-by Julie Beem The title probably doesn’t surprise you, but now there is scientific evidence…right down to the cellular level. A study coming out of the University of California-San Francisco compared biological mothers of chronically ill children to those of healthy children. The finding was that those who had chronically ill children had a higher level of chronic stress that had significant impact on three biological factors – the length of telomeres, the activity of
by: Gari Lister I woke up this morning and checked my phone as I lay in bed (yes, I know it’s terrible. . . ) and here is what I read over and over again: “I’m done.” “I can’t take it anymore. I just can’t.” “He’s killed the best parts of me.” “I hate it. I even hate her.” I so get it. I have been there – parenting traumatized children is really,
by: Julie Beem Every day ATN gets calls and emails from parents struggling to find answers for their children’s behaviors. These behaviors are the result of early, often chronic, trauma. Whether the child has experienced abuse, neglect, painful medical procedures or witness violence, these Adverse Childhood Experiences alter the child’s social and emotional development. They actually change his brain. So what’s the solution? “What can fix my child?” is often the question asked. Early trauma,
We are delighted to bring you this guest blog from Robyn Gobbel, LCSW, who is a therapist specializing in adoption, attachment, and trauma and a founder of the Central Texas Attachment & Trauma Center. Robyn earned a Master’s Degree in Social Work from the University of Utah and holds a Post-Graduate Certificate in Therapy with Foster & Adoptive Families. Trained in EMDR, Trust Based Relational Intervention®, and The ALERT Program, she integrates these modalities into an
December 4, 2014 by: David Kerrigan In the holiday season, we’re reminded to remember the neediest among us. From every spiritual tradition I know of, we’re called to compassion, mercy, loving kindness, treating others as we would want to be treated… For therapeutic parents, that means having compassion for traumatized kids. Being patient when they’re impatient, being kind when they’re cruel, being willing to be with them in their sufferings, sufferings that can be so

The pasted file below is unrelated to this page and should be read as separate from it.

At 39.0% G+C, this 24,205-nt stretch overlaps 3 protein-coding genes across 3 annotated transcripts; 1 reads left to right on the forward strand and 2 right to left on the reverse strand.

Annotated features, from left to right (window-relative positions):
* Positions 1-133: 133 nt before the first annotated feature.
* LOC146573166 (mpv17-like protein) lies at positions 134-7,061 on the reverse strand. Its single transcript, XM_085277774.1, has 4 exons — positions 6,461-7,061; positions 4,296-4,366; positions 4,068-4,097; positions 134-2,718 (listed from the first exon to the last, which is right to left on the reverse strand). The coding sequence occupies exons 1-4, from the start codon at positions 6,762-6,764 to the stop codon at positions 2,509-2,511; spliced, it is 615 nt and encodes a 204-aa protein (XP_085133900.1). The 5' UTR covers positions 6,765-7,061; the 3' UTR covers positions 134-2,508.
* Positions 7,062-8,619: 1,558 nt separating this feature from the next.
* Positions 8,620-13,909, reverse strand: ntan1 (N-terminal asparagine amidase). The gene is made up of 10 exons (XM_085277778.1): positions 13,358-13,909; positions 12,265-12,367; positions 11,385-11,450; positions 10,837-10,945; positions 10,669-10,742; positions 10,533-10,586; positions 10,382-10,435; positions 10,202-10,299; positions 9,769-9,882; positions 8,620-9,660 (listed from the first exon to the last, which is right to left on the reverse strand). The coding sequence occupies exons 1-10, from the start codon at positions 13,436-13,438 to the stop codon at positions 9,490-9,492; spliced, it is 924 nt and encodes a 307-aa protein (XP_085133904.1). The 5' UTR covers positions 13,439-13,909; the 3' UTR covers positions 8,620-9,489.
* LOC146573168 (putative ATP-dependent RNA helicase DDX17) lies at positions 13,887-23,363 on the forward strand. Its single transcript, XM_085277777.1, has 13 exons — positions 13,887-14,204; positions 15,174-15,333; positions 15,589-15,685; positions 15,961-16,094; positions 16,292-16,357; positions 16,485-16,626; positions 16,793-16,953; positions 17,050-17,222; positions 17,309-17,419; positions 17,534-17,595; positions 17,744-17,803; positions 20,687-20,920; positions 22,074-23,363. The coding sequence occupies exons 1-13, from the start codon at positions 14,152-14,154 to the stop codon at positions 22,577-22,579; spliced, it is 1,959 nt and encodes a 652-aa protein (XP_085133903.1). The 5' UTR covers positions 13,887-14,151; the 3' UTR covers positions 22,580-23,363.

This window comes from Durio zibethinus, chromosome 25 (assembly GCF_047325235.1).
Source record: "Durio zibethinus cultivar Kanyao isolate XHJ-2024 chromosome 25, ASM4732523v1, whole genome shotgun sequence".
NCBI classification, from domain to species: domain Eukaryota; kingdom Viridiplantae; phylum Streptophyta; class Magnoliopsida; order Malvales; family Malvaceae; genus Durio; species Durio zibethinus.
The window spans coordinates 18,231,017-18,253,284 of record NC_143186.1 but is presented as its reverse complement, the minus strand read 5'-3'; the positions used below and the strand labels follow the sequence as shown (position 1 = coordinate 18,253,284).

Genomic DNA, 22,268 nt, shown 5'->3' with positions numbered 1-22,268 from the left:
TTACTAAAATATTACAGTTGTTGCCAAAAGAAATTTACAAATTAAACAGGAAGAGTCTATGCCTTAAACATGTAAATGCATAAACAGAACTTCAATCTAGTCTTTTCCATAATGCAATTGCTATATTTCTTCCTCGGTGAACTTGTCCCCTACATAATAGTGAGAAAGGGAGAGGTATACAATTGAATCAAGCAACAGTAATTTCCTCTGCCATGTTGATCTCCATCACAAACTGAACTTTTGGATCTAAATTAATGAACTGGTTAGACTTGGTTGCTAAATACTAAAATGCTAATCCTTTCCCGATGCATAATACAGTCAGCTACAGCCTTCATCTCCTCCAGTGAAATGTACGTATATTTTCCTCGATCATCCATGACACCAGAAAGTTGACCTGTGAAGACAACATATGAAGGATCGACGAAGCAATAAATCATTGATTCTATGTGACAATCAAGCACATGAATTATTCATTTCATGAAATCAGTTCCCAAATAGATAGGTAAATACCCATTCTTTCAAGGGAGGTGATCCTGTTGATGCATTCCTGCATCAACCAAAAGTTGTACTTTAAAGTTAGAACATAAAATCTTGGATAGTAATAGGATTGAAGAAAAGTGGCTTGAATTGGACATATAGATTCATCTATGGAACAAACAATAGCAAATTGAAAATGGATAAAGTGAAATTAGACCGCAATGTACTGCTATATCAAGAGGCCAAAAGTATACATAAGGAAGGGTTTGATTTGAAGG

By: Gari Lister
What is a good mom? Here’s how I would answer a questionnaire on how I was a good mom today: I drove my ten year old an hour and twenty minutes each way to skating camp; I tried really really hard to talk to my twelve year old about sensitive pre-teen things I cannot share here; I fed my kids mostly healthy gluten free meals; my house is reasonably clean; I taught my middle daughter how to complete a job successfully; I gave the girls all kinds of brain-strengthening vitamins; and I went to yoga. Ok, maybe I wouldn’t include the last item. But maybe I should.
By Gari Lister
This morning I started off my day with a cascade of nastiness from my usually reasonably-fun-to-be-around fifth grader. “I’m not going to eat those pills. Are you serious? Is that what we’re having for breakfast? Well, of course, we’re going to be late because of her [the sweeter younger sister].” First, I spent a moment thanking my yoga teacher for helping me to understand equanimity.
By: Julie Beem
When she looked at me, her eyes were filling with tears. She had just heard me say, and expound upon, the idea of reviewing your therapeutic parenting responses at the end of the day to see where you had done well and where things had not gone so well. “Just like professional athletes,” I advised, “we need to review those game tapes every day, learning from what worked and what didn’t.”
By: Anna Paravano
I’m going to be completely honest here. Whenever I go to a presentation, participate in a discussion group, or talk to a psych, and someone says, “Remember, you have to put the oxygen mask on yourself first before you put it on your child,” I just feel like decking them. In truth, my first thought is, “Do you even have kids?!?!” and then I want to deck them.